Westworld Season Finale Spoiler Review

Was the Truth About Ford’s New Narrative Satisfying?

After spending its first half tidying up mysteries and fully resolving the Westworld timeline, “The Bicameral Mind” launched into one of its weirdest revelations yet. Dr. Robert Ford’s new narrative, the one that he has been secretly constructing all season, has actually been playing out in front of us this entire time. But this new narrative pushed against the boundaries of what Westworld is meant to represent in the first place. Rather than tell a story set in a western world, he told a meta story of a Host (Dolores) setting out to gain her sentience and dying a tragic end on a beach, bleeding out in the arms of her One True Love while spouting some deliciously overwrought, melodramatic dialogue. The reveal that Dolores’ “death scene” was being staged before the Delos board and their various guests was as much of a gut punch as anything Westworld has shown us so far. The only person more flabbergasted than those of us watching the show was William, who had unwittingly become the key human player in Dr. Ford’s narrative.

But that was just the public face of the narrative. Like everything else in Westworld, there was another level to Dr. Ford’s design. After meeting with Dolores and Bernard in his original lab under the church, the weird truth is unveiled: the God of Westworld has come to realize that he agrees with Arnold and that the Hosts deserve to live their own lives. He just felt they needed time to understand the enemy, to become stronger than the humans who will oppose them. While it is initially hard to reconcile this view with the Ford we’ve seen in past episodes, the God-like manipulator ruling over his own personal kingdom, it ultimately does make sense. If there’s one thing we know about Ford, it’s that he dislikes the human race and finds his Hosts to be the superior creatures. If he’s going to lose control of his world, if Delos is going to push him out, he’d rather just burn down the rules and unleash his creation upon mankind.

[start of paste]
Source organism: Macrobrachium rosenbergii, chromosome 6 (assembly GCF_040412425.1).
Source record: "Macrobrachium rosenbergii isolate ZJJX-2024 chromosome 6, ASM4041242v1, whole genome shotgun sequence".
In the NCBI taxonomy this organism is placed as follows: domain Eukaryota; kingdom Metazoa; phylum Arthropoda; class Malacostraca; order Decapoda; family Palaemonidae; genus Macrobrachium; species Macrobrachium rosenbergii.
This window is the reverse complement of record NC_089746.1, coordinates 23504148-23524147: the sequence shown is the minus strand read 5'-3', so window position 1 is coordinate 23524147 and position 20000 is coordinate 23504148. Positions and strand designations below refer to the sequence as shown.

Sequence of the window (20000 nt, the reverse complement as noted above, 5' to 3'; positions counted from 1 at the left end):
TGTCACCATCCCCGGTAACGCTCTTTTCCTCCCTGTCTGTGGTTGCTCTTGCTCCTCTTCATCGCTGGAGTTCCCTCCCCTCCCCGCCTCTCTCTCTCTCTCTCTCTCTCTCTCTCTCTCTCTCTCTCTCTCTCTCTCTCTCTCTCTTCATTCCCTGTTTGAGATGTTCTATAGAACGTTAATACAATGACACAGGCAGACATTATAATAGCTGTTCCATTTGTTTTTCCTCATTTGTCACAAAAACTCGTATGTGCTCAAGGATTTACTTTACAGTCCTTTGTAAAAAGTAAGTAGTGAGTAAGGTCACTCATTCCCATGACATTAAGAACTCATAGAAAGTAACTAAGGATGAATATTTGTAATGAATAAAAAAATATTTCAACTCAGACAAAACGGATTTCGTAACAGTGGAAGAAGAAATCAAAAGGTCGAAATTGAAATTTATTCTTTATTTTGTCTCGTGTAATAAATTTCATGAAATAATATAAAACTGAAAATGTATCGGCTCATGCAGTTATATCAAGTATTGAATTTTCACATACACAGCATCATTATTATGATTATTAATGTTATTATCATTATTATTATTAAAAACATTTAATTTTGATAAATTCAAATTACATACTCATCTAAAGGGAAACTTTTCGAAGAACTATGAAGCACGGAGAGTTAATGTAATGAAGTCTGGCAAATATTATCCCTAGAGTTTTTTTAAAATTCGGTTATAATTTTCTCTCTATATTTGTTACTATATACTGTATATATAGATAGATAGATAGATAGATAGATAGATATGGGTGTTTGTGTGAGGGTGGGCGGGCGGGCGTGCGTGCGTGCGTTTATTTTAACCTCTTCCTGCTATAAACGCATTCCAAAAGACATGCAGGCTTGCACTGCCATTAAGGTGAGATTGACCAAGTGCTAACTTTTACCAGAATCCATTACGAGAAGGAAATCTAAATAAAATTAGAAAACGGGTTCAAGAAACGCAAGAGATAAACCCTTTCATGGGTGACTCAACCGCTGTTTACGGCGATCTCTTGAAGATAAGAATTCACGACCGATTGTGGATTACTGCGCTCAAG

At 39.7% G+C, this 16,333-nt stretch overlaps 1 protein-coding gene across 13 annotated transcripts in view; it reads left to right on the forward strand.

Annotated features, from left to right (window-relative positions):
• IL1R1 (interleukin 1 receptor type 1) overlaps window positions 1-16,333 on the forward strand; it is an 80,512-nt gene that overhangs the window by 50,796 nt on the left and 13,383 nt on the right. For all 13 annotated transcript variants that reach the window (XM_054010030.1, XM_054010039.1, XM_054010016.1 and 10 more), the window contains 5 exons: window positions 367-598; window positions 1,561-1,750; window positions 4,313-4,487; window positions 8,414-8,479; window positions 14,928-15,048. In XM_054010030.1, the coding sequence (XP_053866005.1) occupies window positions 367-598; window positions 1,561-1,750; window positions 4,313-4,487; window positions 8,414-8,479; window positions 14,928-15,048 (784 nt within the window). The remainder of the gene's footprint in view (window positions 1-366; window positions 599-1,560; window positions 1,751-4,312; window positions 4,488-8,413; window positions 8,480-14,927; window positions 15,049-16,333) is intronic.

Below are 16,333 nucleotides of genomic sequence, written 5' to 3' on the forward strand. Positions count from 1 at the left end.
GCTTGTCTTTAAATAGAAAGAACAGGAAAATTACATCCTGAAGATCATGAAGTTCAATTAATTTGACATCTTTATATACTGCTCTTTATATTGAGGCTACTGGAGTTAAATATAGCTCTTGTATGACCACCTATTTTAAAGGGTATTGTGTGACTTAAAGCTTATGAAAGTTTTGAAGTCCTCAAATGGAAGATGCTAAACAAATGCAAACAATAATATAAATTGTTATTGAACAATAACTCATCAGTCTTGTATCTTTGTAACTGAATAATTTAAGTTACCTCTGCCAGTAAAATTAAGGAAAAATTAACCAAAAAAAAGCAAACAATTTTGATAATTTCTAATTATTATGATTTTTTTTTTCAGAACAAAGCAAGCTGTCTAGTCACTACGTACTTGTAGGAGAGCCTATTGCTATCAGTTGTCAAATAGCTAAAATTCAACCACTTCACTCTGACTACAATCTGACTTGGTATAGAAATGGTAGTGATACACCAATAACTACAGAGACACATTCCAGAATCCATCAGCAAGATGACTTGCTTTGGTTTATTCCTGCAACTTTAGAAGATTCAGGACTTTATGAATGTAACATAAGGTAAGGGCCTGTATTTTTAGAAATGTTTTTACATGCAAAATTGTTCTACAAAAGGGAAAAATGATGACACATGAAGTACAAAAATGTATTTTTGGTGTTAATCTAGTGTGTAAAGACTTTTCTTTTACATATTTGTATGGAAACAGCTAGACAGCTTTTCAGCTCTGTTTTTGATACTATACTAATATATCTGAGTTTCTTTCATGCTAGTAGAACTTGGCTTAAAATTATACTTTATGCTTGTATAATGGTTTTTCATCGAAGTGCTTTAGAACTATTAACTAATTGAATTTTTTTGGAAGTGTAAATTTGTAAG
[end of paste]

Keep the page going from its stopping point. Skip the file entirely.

I’ll need to re-watch the entire first season to see if all of the pieces click together in a completely satisfying way (I’m not yet convinced it makes perfect sense), but it does set the stage for that shocking final scene and the arrival of Ford’s true narrative, which was masked by that beach melodrama. Armed with a real weapon, Dolores executes her creator with a bullet to the back of the head and begins to open fire on the assembled crowd. Outside of town, the small army of Hosts from Cold Storage arrive, wounding William. The episode concludes with Ford’s new narrative, one where the Hosts are able to make their own decisions and take back their world, has begun. The robot uprising has begun.

While it’s a shame to lose Anthony Hopkins (this was the most engaged we’ve seen him in years), his exit from the show certainly leaves an impression. A creator smashes the fourth wall, allowing his creations to destroy those who have taken advantage of his work for their own petty gains and desires. It’s black comedic tribute to artists with often despicable fan bases, who find themselves cowed by their corporate overlords. It’s like Steve Ditko or Jack Kirby summoning Spider-Man or the Fantastic Four to punch Marvel executives in the face. What if the citizens of Game of Thrones could punish HBO executives for putting them through a world of pain? Westworld just took one step into the metatextual deep end.

westworld season finale

What Happens When You Give the Perfect Robot Killer a Machine Gun?

For a stretch, “The Bicameral Mind” becomes the weirdest and wackiest ’80s action movie to ever actually be an episode of an HBO prestige drama, with Hector and Armistice machine-gunning their way through park security, clearing a path for Maeve’s escape and absorbing all of the punishment Maeve has programmed them to not feel. It’s the grand pay-off for all the times we watched these two rampage through Sweetwater as part of their loop – they were programmed to be the best killers in Westworld and by God, they are the best killers outside of Westworld, too.

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How Many Other Parks Are There?

And that brings us to the big reveal that arrives in the middle of Hector, Armistice, Maeve and Felix’s bloody escape plan: Westworld is not the only park at Delos’ resort. The crew escapes into a completely different complex (through doors marked “SW”) and find themselves in a lab populated entirely samurai Hosts. Yes, there is also a Samurai World, an amusing riff on how the original 1973 Westworld film also featured a Medieval World and a Roman World. I especially loved how the show only offers the briefest possible pause to acknowledge the change in environment. As Felix notes, “It’s complicated.”

Later on, Felix offers Maeve information on the location of her daughter and a look at the coordinates further expands the scope of Delos’ work. She’s located in Westworld, a.k.a. “Park 1.” If we assume that Samurai World is Park 2, then how many other parks are located here, offering an entire world for wealthy tourists to explore and ruin? Walt Disney World in Florida has four theme parks on one piece of property. Maybe Delos has followed suit.

And what happens if the robot rebellion of Westworld spreads to the adjacent parks? Robots cowboys and robot samurai teaming up to war with humanity certainly sounds like something I’d like to see, thank you very much.

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